MZ: It’s going to be interesting. I think it was Mark Zagorski who said the public markets are kitty cats relative to private equity, which is going to chew them up. I don’t know if you’re speaking specifically to Nielsen or in general, but it’s going to be interesting to see.

I think you’re going to see a greater focus on pure digital measurement and better measurement within CTV. What happened to Nielsen? There are a lot of things. Streaming viewership outpaced their ability to measure it. And certainly, their foundation was on TV.

I suspect you’re going to see them become tighter and more optimized in digital in a variety of ways. It will be interesting to see where they come out on the other end. There have been complaints about Nielsen obviously for multiple years. 

I think this transition to streaming is a challenging one. In a lot of cases, the eyeballs are still on traditional, but they are shifting into streaming. I think that is something that can be measured better. I’ll just leave it at that.

MB: We talked a bit about public markets. When you look at the private side right now, what type of companies are you looking at, and are you interested to see trends?

MZ: I would say the ID space is interesting, as it relates to this Chromageddon that’s coming. The importance of these IDs is going to become more evident.

We have companies like LiveRamp, Criteo, Magnite, and others. Many have their own proprietary IDs. And there are a few private companies that also have a unique way of maximizing one’s inventory.

Two shifts where the private space can help are happening. We’re going to see a lot more small walled gardens. You’re going to see the New York Times of the world sit next to Facebook and go directly to the advertisers. As opposed to wanting to jump in a pool of IDs that are shared with some DSPs like a Trade Desk with their UID2 and tend to offer.

I think there are a lot of different ways to help publishers like The New York Times, or whoever has a large base of viewers and emails, to maximize that directly with a few advertisers. And I think there are a few private companies interested in that respect.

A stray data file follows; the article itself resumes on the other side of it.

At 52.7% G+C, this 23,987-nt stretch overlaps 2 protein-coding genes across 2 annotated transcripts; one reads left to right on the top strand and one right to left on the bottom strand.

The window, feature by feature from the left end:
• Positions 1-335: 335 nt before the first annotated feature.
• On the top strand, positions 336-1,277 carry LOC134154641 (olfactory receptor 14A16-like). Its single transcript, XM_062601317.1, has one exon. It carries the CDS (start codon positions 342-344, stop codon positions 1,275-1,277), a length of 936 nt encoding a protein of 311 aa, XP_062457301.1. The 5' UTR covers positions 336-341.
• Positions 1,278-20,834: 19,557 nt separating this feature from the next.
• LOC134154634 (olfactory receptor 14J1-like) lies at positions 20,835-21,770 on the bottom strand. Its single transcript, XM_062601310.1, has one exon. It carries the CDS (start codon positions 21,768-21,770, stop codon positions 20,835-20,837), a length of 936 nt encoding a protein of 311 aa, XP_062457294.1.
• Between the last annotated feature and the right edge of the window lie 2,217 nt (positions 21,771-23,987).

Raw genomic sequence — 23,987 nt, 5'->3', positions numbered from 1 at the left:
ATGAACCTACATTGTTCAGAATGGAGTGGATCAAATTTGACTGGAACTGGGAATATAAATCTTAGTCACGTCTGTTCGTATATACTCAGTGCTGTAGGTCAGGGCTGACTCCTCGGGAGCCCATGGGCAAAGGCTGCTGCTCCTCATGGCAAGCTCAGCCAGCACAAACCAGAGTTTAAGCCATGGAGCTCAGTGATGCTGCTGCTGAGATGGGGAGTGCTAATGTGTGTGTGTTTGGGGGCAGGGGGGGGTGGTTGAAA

MB: A lot of our customer base has seen the benefits of target advertising. And that’s becoming a more challenging environment where, as you said, the identifiers are going away because of changes with the browser, device manufacturer, or just privacy laws in general. It’s definitely a huge topic today.

MZ: I don’t think most are prepared for it. When I talk with industry folks, I’m always interested to hear others’ opinions on this. But Google has put the pause button on cookies a couple of times.

And there’s a certain expectation that they will pull the plug next year. But if they do, there’s going to be a lot of third-party benefactors that may be scrambling a bit. So, it’s going to be an interesting dynamic to pay attention to next year, as we get closer to that potential event.

As it relates to CTV, the one thing I would say is how important IDs are within the Connected TV space. Because obviously you still have IP addresses that don’t necessarily require that ID. 

So, in terms of how that transition happens within CTV, that might be less exciting, since it is predominantly walled off by a few players, at least at the moment.

MB: We had Auren Hoffman a couple of weeks ago. And one of the things he talked about was just how interesting the CTV app ecosystem is. And the fact that it is much more fragmented than mobile, and that your replacement cycle is so much longer. 

You buy a TV, and you replace it once every seven years. And you don’t have this Apple and Google kind of controlling everything, but it also leads to a fragmented process for marketers. It will be interesting to see how important it’s that those walled gardens create their own identity framework, measurement, and everything else.

MZ: Specifically within the TV hardware space, as Samsung and LG continue to expand the utility of their own guides. It’s much easier to turn on an LG or a Samsung TV today and hit the Netflix or YouTube button. It’s interesting to me to see how that changes the habits of a user who used Roku or Fire TV in the past. That’s something I’m watching.

Samsung has close to 50 million US households today, and Roku has roughly the same. They’re positioned in different markets. Samsung, at the high end, Roku, at the low end. But Roku’s starting to move up into Samsung’s camp, because they’re a bit saturated within the US market.

It’s going to be interesting to watch Samsung and LG, specifically, and how they proliferate on the ad demand side of CTV.